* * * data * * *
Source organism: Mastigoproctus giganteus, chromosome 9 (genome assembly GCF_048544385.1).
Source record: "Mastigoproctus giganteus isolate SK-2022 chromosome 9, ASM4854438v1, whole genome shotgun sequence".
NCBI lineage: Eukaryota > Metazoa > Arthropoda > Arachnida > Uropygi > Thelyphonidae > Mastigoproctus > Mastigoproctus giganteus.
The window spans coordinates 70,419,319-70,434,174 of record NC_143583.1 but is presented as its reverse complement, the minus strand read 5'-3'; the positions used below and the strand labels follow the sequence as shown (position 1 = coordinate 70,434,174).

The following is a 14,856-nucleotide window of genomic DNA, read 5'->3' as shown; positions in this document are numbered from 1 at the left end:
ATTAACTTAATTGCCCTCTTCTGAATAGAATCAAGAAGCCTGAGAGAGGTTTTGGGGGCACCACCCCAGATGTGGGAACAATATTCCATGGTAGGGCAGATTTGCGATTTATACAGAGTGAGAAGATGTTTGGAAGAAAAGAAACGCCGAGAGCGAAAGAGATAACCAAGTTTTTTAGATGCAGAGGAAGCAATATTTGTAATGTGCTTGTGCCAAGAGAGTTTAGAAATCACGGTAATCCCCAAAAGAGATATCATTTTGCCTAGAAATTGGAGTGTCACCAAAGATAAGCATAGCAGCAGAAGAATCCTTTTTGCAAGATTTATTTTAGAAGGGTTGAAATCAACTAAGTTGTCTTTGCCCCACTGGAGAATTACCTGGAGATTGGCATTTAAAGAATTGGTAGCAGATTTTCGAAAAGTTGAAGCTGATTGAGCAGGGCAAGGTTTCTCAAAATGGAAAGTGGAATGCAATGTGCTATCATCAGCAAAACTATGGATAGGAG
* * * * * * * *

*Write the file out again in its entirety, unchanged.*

Source organism: Mastigoproctus giganteus, chromosome 9 (genome assembly GCF_048544385.1).
Source record: "Mastigoproctus giganteus isolate SK-2022 chromosome 9, ASM4854438v1, whole genome shotgun sequence".
NCBI lineage: Eukaryota > Metazoa > Arthropoda > Arachnida > Uropygi > Thelyphonidae > Mastigoproctus > Mastigoproctus giganteus.
The window spans coordinates 70,419,319-70,434,174 of record NC_143583.1 but is presented as its reverse complement, the minus strand read 5'-3'; the positions used below and the strand labels follow the sequence as shown (position 1 = coordinate 70,434,174).

The following is a 14,856-nucleotide window of genomic DNA, read 5'->3' as shown; positions in this document are numbered from 1 at the left end:
ATTAACTTAATTGCCCTCTTCTGAATAGAATCAAGAAGCCTGAGAGAGGTTTTGGGGGCACCACCCCAGATGTGGGAACAATATTCCATGGTAGGGCAGATTTGCGATTTATACAGAGTGAGAAGATGTTTGGAAGAAAAGAAACGCCGAGAGCGAAAGAGATAACCAAGTTTTTTAGATGCAGAGGAAGCAATATTTGTAATGTGCTTGTGCCAAGAGAGTTTAGAAATCACGGTAATCCCCAAAAGAGATATCATTTTGCCTAGAAATTGGAGTGTCACCAAAGATAAGCATAGCAGCAGAAGAATCCTTTTTGCAAGATTTATTTTAGAAGGGTTGAAATCAACTAAGTTGTCTTTGCCCCACTGGAGAATTACCTGGAGATTGGCATTTAAAGAATTGGTAGCAGATTTTCGAAAAGTTGAAGCTGATTGAGCAGGGCAAGGTTTCTCAAAATGGAAAGTGGAATGCAATGTGCTATCATCAGCAAAACTATGGATAGGAG